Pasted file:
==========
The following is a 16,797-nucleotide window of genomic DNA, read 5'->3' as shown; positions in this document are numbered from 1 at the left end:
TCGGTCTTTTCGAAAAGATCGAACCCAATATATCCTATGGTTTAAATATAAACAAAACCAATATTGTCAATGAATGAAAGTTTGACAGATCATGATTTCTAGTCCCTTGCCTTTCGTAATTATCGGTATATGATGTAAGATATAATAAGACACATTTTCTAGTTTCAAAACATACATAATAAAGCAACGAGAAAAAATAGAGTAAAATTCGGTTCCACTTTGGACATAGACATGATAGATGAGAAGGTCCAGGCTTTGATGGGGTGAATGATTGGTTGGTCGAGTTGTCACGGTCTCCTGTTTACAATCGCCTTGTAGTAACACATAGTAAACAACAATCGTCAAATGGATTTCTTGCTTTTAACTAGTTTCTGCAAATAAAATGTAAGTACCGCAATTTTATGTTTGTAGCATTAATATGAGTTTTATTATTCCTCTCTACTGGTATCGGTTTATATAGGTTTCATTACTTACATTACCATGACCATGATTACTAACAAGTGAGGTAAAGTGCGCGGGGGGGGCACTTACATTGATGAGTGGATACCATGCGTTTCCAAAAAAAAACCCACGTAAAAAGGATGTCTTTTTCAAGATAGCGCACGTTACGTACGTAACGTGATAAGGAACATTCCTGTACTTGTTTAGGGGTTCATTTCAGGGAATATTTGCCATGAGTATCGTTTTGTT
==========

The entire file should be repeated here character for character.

The following is a 16,797-nucleotide window of genomic DNA, read 5'->3' as shown; positions in this document are numbered from 1 at the left end:
TCGGTCTTTTCGAAAAGATCGAACCCAATATATCCTATGGTTTAAATATAAACAAAACCAATATTGTCAATGAATGAAAGTTTGACAGATCATGATTTCTAGTCCCTTGCCTTTCGTAATTATCGGTATATGATGTAAGATATAATAAGACACATTTTCTAGTTTCAAAACATACATAATAAAGCAACGAGAAAAAATAGAGTAAAATTCGGTTCCACTTTGGACATAGACATGATAGATGAGAAGGTCCAGGCTTTGATGGGGTGAATGATTGGTTGGTCGAGTTGTCACGGTCTCCTGTTTACAATCGCCTTGTAGTAACACATAGTAAACAACAATCGTCAAATGGATTTCTTGCTTTTAACTAGTTTCTGCAAATAAAATGTAAGTACCGCAATTTTATGTTTGTAGCATTAATATGAGTTTTATTATTCCTCTCTACTGGTATCGGTTTATATAGGTTTCATTACTTACATTACCATGACCATGATTACTAACAAGTGAGGTAAAGTGCGCGGGGGGGGCACTTACATTGATGAGTGGATACCATGCGTTTCCAAAAAAAAACCCACGTAAAAAGGATGTCTTTTTCAAGATAGCGCACGTTACGTACGTAACGTGATAAGGAACATTCCTGTACTTGTTTAGGGGTTCATTTCAGGGAATATTTGCCATGAGTATCGTTTTGTT